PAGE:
GOP pushback?

Senate Republicans have raised questions about the environmental background of several Biden appointees, even scuttling the nomination of Elizabeth Klein to serve as deputy secretary. Klein is currently working as a senior counselor to Interior Secretary Deb Haaland, a position that does not require Senate confirmation.

But Stone-Manning, Biden’s choice to serve as BLM director and a top NWF official, is currently the focus of objections on Capitol Hill.

In the beginning, Senate Republicans said they were wary of Stone-Manning due to her affiliation with NWF, implying her work with the group could dictate the policies she would champion at the bureau — specifically whether the administration chooses to further restrict oil and gas drilling on public lands.

"You’re working for an organization that for years has worked to prevent the sale and transfer of national public lands to state and private owners, so I look at that and then I look at this situation that you will have oversight of, and that causes me deep concern," Sen. Lisa Murkowski (R-Alaska), who supports energy development in the Arctic National Wildlife Refuge, said to Stone-Manning during her confirmation hearing earlier this month.

But there were other factors that may have complicated Stone-Manning’s reception on Capitol Hill.

She was a supporter of former Montana Democratic Gov. Steve Bullock, who sought unsuccessfully to unseat Montana Republican Sen. Steve Daines in the 2020 election. Stone-Manning, who worked under Bullock in various capacities, also was a longtime board member of Montana Conservation Voters, a group that pilloried Daines during that campaign for allegedly misleading voters about his environmental record.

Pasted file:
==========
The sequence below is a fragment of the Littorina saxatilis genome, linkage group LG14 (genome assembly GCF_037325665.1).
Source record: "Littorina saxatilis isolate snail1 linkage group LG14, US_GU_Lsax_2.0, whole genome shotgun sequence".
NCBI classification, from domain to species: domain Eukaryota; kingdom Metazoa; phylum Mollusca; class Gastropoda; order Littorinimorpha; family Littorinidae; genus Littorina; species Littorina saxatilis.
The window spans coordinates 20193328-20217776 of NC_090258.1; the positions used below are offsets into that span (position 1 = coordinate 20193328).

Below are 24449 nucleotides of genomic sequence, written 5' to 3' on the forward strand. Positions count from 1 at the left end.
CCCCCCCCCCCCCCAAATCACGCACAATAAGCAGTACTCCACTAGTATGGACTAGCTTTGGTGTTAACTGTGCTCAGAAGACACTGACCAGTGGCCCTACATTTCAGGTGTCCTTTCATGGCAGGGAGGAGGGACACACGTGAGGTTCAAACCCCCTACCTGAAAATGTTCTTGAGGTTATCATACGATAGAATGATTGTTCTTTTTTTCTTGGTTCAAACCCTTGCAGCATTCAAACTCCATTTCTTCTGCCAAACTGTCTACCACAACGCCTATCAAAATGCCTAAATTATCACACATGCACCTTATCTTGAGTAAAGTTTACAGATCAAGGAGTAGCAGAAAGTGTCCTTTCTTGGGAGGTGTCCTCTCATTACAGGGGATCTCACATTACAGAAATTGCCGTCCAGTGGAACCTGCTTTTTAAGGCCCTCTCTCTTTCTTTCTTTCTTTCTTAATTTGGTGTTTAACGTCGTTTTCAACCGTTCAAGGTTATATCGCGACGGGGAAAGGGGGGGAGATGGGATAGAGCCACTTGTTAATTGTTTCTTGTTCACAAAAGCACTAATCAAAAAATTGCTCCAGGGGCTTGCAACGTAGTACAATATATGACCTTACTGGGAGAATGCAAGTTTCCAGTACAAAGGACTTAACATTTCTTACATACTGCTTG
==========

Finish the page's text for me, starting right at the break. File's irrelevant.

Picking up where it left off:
Senate Republicans on the Energy and Natural Resources Committee brought up this affiliation during her confirmation hearing as evidence Stone-Manning would be guided by partisan politics at the helm of the agency. Now, she is facing accusations of receiving an improper loan as a government employee and collaborating with eco-terrorists as a graduate student decades ago.

How Daniel-Davis is received by members of the Senate Energy and Natural Resources Committee will be a test of whether NWF carries real toxicity for Interior nominees or whether Republicans were disinclined to oppose Stone-Manning for other reasons.

NWF has a reputation for being among the most bipartisan groups in the conservation advocacy space, with the organization’s leadership priding itself on working with members on both sides of the aisle.

"Daniel-Davis doesn’t have the connections with eco-terrorism like Stone-Manning. The fact that has to be said is telling," said Kathleen Sgamma, president of the Western Energy Alliance, an oil trade group in Denver.

Sgamma said Daniel-Davis needs to be clear about her background and areas of potential conflicts of interest.

"As with all nominees, the Interior Department needs to make sure proper ethics procedures are followed," she said. "Everyone’s quick to point out connections when a person with a business background is nominated, but the environmental lobby is big business as well."

Like many of the Interior leadership picks from the Biden administration, Daniel-Davis would be a dramatic pivot from the prior administration.

During much of the Trump era, the assistant secretary of lands and minerals position was filled by Joe Balash, a pro-oil Alaskan, who drove key changes in mineral management at Interior. He was particularly critical in advancing the first oil and gas drilling program in the Arctic National Wildlife Refuge.